DM Stith: Sufjan’s Kindred Spirit
Yes, Sufjan Stevens performed a headlining show at Toronto’s Massey Hall on Wednesday. But there’s another artist deserving of discerning music fans’ attention, and he had a big hand in the Toronto gig’s success.
That artist is David Stith, Sufjan Stevens’s friend and Asthmatic Kitty label mate. Also known as DM Stith, he is both a gifted singer-songwriter and an accomplished visual artist, whose work has been featured in cover art for the albums of fellow musicians such as My Brightest Diamond. On this much-anticipated tour, Stith serves both as the opening act and as a member of Stevens’s 10-piece backing band.
As a member of Stevens’s cohort, Stith is more than a complementary fit. His voice–while similar in timbre to that of Stevens–has a slightly nasal edge, with the ability to switch effortlessly between chest voice and head voice. When Stevens goes into his falsetto, it’s more noticeable. Where Stevens has had a softer vocal lilt that can seeem cooly detached somehow (particularly during theIllinoise era), Stith projects a singular instrument of piercing vulnerability.
As a solo artist, Stith presented himself much more than admirably on Wednesday. His brief four-song set showcased above all his remarkable voice, and his ability to craft songs with a potent emotional core that swells and grows vivid before the listener’s ears, but somehow is slightly beyond our earthly grasp. His music represents something “other.”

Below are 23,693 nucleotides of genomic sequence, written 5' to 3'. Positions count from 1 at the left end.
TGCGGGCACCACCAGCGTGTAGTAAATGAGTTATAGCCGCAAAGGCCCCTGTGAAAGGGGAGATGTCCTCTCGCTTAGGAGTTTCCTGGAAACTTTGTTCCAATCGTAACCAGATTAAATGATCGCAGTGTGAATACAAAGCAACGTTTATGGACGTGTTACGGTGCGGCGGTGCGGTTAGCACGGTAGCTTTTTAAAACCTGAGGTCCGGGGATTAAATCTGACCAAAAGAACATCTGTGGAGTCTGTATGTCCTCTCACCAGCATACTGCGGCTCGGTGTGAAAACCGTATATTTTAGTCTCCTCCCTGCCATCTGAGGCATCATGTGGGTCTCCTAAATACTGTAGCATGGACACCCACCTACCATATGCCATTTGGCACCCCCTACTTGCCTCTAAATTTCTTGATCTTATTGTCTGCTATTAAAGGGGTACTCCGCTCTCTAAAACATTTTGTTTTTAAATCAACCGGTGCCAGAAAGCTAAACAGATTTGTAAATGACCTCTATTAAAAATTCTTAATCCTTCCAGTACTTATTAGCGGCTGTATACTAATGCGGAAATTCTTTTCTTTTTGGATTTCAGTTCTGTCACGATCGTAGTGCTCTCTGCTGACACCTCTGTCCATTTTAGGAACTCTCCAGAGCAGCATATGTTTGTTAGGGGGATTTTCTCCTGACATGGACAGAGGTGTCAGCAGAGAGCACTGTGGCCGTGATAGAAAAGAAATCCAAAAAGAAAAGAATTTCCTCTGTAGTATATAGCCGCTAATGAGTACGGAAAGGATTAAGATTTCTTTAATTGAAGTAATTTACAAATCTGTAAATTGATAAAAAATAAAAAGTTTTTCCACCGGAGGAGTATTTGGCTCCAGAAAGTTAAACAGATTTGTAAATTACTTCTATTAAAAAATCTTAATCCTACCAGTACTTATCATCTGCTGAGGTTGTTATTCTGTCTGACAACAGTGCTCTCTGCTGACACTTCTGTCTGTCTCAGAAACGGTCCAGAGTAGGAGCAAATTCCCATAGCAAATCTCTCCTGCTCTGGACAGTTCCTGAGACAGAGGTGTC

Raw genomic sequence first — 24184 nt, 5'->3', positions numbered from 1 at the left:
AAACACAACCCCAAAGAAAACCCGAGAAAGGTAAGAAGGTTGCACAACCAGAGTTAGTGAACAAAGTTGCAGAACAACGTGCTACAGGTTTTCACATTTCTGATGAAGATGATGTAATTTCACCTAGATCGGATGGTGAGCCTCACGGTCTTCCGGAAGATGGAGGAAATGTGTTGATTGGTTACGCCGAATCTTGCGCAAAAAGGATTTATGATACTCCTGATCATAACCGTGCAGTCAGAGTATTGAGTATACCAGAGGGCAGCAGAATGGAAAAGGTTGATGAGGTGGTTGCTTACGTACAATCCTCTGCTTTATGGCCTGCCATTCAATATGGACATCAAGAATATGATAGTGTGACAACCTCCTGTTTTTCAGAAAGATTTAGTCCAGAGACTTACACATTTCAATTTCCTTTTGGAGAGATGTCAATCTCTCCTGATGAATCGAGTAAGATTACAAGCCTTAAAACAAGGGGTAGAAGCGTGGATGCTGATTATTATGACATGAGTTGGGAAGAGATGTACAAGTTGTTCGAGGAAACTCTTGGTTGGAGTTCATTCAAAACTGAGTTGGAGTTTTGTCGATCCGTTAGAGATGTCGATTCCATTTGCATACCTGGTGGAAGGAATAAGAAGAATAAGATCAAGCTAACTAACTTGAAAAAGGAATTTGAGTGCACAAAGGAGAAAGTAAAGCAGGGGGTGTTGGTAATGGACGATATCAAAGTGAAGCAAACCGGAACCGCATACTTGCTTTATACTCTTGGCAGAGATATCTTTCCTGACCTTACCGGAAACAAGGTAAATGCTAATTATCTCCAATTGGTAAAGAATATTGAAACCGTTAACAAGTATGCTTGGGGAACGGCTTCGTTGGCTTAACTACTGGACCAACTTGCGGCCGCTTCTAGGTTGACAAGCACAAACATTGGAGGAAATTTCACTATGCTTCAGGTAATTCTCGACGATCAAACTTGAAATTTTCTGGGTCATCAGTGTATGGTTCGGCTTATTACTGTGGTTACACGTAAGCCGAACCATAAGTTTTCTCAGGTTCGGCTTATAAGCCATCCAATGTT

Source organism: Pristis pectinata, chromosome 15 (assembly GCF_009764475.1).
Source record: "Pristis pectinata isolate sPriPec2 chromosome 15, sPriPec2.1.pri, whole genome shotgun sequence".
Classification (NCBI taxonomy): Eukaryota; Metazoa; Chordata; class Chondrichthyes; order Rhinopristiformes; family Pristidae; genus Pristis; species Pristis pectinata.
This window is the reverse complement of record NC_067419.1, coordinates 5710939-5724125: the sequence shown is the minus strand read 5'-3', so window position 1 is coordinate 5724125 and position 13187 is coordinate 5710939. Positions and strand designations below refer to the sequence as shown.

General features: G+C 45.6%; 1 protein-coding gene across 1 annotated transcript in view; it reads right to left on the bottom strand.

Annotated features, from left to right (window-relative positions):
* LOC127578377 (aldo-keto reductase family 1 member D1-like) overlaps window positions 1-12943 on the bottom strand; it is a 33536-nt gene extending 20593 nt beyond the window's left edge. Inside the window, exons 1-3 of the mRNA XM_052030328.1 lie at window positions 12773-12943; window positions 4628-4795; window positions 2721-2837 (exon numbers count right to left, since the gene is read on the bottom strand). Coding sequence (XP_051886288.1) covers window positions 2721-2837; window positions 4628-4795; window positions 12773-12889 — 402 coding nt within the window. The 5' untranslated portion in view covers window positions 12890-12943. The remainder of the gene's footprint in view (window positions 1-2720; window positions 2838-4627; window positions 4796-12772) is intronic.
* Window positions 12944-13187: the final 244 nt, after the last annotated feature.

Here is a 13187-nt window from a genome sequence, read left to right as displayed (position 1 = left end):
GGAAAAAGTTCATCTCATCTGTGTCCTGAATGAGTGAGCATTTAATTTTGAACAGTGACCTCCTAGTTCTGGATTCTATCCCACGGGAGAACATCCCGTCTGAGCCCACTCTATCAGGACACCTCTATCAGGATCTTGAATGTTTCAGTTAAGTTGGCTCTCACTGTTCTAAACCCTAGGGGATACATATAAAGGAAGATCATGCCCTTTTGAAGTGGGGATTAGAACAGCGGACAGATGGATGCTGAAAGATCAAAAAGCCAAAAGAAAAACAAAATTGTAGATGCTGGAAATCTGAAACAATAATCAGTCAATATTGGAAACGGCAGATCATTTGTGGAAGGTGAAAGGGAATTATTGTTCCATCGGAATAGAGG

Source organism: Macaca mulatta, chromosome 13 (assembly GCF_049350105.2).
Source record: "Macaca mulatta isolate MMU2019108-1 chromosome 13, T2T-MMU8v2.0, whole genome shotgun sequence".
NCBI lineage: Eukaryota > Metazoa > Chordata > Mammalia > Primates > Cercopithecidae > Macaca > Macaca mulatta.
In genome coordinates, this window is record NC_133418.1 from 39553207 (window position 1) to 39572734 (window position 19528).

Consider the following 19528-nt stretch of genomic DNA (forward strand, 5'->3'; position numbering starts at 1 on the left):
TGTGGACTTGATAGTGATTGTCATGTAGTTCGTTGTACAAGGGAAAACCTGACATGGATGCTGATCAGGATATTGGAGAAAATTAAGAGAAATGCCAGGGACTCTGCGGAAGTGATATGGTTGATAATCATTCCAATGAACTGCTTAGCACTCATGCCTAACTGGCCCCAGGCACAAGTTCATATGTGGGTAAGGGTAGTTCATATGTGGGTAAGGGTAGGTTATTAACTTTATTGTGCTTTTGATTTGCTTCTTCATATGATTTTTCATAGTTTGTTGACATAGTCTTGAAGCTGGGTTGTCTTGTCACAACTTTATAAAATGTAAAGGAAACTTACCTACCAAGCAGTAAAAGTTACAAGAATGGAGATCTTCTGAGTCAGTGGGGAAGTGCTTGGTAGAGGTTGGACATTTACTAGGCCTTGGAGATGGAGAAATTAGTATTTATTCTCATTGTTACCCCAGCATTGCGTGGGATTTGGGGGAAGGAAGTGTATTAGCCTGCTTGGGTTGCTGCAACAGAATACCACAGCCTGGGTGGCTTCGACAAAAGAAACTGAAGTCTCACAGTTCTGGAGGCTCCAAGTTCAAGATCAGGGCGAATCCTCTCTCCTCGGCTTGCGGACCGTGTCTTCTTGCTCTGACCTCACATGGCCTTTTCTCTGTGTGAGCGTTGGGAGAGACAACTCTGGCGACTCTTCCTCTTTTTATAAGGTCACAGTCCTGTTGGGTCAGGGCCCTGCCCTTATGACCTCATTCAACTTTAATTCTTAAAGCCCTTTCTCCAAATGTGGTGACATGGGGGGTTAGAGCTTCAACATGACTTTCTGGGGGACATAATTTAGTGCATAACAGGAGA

While I generally disapprove of making overt, obvious or heavy-handed comparisons between artists, I’ll take the risk here with the hopes of providing a greater context for where Stith finds himself in the current indie singer-songwriter landscape. Stith’s guitarwork, melodic choices, and vocal phrasing are all similar to that of Grizzly Bear’s Daniel Rossen. But Rossen almost always sounds timid, like you’d have to beg him to let the song out. In stark contrast, Stith possesses a quiet presence, but clearly has something to sing about and needs no coaxing to convince him to let it out.
And as a vocalist, Stith has astonishing control. In its fullness, his voice is as joyously combustible and melismatic as Dave Longstreth of Dirty Projectors. Stith’s falsetto is stiff competition for Sigur Ros’ Jon Thor Birgisson in terms of sheer ethereal ecstasy.
Compounded by his use of a looping pedal, Stith amassed a veritable chamber choir by stacking his own voice on top of itself in harmonies that evoked a hallucinatory mix of sorrow and hope. This effect was perfectly exemplified in his performance of “Thanksgiving Moon”:
It’s interesting, though–as I listen back to that clip, he sounds a lot like Robin Pecknold of Fleet Foxes. With all those comparisons now floating around out there, Stith still sounds distinctly like himself. I would contend that his “otherness” is quite singular. I’d love to hear others’ thoughts on the matter.
Here at the end of this post, however, I do have a definitive conclusion: Like Sufjan, David Stith is a truly gifted songwriter who channels his artistic savvy into heartfelt and sincere expression.